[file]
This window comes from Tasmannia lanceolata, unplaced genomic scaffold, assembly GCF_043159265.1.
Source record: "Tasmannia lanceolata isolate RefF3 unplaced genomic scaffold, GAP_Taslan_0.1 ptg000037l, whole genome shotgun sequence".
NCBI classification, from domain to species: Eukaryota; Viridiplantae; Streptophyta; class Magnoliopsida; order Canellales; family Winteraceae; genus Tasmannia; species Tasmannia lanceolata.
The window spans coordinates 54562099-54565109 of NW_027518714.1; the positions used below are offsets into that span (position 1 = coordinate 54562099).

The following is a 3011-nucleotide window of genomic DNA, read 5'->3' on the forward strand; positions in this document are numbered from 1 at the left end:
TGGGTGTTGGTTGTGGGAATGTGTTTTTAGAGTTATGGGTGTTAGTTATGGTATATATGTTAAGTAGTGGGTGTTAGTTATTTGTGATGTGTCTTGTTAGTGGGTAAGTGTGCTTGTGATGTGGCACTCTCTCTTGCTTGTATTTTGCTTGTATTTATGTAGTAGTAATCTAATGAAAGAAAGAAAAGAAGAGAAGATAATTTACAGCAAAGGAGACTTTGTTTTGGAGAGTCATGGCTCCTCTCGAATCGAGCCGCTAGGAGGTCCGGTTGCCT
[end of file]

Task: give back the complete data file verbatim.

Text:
This window comes from Tasmannia lanceolata, unplaced genomic scaffold, assembly GCF_043159265.1.
Source record: "Tasmannia lanceolata isolate RefF3 unplaced genomic scaffold, GAP_Taslan_0.1 ptg000037l, whole genome shotgun sequence".
NCBI classification, from domain to species: Eukaryota; Viridiplantae; Streptophyta; class Magnoliopsida; order Canellales; family Winteraceae; genus Tasmannia; species Tasmannia lanceolata.
The window spans coordinates 54562099-54565109 of NW_027518714.1; the positions used below are offsets into that span (position 1 = coordinate 54562099).

The following is a 3011-nucleotide window of genomic DNA, read 5'->3' on the forward strand; positions in this document are numbered from 1 at the left end:
TGGGTGTTGGTTGTGGGAATGTGTTTTTAGAGTTATGGGTGTTAGTTATGGTATATATGTTAAGTAGTGGGTGTTAGTTATTTGTGATGTGTCTTGTTAGTGGGTAAGTGTGCTTGTGATGTGGCACTCTCTCTTGCTTGTATTTTGCTTGTATTTATGTAGTAGTAATCTAATGAAAGAAAGAAAAGAAGAGAAGATAATTTACAGCAAAGGAGACTTTGTTTTGGAGAGTCATGGCTCCTCTCGAATCGAGCCGCTAGGAGGTCCGGTTGCCT